Beyond Fate


170 pages
Contains Bibliography, Index
ISBN 0-88784-679-3
DDC 001.3




Reviewed by Geoffrey Harder

Geoffrey Harder is a public services librarian and manager, Knowledge Common, in the Science and Technology Library of the University of Alberta.


The phrase, or at least the sentiment, “it’s beyond our control”
has become common parlance in Western culture. Beyond Fate, Margaret
Visser’s insightful new book, examines the reasons why people are so
often willing to acquiesce to fate rather than stand accountable for the
events and happenings in their lives. Many of us would deny that daily
events are “written in the stars”; however, we may be surprised to
fully realize how often fatalistic thinking lingers in our thoughts and

Visser cuts a wide swath in her choice of subject matter, as she pilots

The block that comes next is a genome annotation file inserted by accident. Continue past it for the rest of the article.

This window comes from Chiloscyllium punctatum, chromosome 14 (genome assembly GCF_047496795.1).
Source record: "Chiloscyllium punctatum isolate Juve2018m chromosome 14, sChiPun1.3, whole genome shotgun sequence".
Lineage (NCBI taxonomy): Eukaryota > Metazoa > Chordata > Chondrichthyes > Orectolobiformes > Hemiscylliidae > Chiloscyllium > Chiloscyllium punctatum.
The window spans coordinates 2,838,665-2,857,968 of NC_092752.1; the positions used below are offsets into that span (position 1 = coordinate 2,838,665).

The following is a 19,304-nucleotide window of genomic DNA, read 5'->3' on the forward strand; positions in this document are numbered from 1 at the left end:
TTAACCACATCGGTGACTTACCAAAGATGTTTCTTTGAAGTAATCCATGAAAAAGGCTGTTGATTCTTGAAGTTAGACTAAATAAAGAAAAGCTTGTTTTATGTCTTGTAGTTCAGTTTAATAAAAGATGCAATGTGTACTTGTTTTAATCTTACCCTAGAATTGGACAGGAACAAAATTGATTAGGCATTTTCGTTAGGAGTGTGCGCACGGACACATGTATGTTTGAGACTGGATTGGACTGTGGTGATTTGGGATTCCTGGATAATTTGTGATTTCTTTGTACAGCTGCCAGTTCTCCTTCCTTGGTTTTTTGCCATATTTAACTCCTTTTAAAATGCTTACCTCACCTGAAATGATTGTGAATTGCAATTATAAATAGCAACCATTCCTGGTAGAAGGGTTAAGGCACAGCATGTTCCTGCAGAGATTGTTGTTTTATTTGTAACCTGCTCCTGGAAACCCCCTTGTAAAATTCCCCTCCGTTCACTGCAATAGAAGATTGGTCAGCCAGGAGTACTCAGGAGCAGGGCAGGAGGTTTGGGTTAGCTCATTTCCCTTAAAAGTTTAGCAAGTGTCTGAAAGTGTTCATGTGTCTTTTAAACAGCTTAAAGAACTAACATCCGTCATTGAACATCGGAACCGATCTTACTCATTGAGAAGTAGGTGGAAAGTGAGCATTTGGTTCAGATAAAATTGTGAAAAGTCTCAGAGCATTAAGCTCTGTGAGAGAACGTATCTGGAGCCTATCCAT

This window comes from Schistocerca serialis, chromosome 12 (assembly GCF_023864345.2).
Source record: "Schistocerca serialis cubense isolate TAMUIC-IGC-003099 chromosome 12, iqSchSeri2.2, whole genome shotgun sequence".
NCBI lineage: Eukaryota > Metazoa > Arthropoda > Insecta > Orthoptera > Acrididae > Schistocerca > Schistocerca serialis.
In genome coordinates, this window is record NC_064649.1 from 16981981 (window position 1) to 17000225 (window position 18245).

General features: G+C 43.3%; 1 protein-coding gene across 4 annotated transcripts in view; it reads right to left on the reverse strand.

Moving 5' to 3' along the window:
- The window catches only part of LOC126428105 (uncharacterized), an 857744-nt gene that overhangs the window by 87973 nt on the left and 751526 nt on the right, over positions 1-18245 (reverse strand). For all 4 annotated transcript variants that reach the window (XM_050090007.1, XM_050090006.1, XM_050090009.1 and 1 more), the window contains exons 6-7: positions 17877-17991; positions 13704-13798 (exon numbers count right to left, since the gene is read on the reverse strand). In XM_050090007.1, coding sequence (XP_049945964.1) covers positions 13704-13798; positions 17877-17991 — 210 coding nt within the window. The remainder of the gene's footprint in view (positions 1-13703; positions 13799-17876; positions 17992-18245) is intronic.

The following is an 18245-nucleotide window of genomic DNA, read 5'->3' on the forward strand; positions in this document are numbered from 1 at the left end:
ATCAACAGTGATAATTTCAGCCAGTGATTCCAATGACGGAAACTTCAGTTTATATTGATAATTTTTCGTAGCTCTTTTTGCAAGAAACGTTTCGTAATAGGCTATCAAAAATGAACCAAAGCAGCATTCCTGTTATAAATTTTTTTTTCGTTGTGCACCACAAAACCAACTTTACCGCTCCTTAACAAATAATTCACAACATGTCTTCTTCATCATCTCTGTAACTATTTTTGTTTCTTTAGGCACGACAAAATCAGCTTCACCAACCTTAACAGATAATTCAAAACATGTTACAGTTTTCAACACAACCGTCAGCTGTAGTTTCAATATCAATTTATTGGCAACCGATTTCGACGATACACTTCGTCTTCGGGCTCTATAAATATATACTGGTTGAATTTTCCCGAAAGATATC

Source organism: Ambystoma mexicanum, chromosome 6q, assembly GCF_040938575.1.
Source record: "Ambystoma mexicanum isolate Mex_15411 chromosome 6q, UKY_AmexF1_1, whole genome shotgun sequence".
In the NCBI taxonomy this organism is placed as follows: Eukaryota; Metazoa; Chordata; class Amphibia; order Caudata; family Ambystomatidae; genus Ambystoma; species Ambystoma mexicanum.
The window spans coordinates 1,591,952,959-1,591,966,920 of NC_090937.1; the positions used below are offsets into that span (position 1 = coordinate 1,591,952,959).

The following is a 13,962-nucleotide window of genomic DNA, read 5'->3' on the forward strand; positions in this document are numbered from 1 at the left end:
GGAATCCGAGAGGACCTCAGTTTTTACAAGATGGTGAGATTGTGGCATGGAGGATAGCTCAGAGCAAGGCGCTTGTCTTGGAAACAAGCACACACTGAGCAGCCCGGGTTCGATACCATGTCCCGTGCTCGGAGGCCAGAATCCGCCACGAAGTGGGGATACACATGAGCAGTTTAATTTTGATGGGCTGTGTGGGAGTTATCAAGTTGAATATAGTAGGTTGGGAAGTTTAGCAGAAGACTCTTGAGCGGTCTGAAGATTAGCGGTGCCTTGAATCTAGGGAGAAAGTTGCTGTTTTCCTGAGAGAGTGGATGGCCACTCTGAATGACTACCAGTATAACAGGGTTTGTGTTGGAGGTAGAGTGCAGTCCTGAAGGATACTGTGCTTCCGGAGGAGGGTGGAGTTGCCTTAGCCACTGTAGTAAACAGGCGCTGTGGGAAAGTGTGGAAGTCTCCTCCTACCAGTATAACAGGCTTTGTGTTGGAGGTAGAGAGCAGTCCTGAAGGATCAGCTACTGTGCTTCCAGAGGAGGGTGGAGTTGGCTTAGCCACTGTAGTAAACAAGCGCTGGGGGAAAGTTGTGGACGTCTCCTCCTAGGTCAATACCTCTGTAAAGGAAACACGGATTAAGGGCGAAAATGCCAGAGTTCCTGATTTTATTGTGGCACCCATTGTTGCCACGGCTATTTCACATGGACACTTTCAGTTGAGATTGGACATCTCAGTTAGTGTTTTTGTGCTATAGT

the reader through the philosophical origins of fatalism toward the
identification of this belief and its various manifestations in
modernity. She observes that as one’s culture drifts toward fatalism,
the definition of what it means to be “free” becomes unclear. She
argues eloquently that humanity is free to do many things, one of which
is to stand apart from the fatalist perspective and to question,
analyze, and debate those things that influence our actions and

Visser writes with clear examples and well-defined parameters to create
a book that is accessible to both philosopher and layperson alike. It is
a worthwhile read and will inevitably lead readers to think twice about
whether choice or fate played a greater role in the events of the past
and present.


Visser, Margaret., “Beyond Fate,” Canadian Book Review Annual Online, accessed June 21, 2024,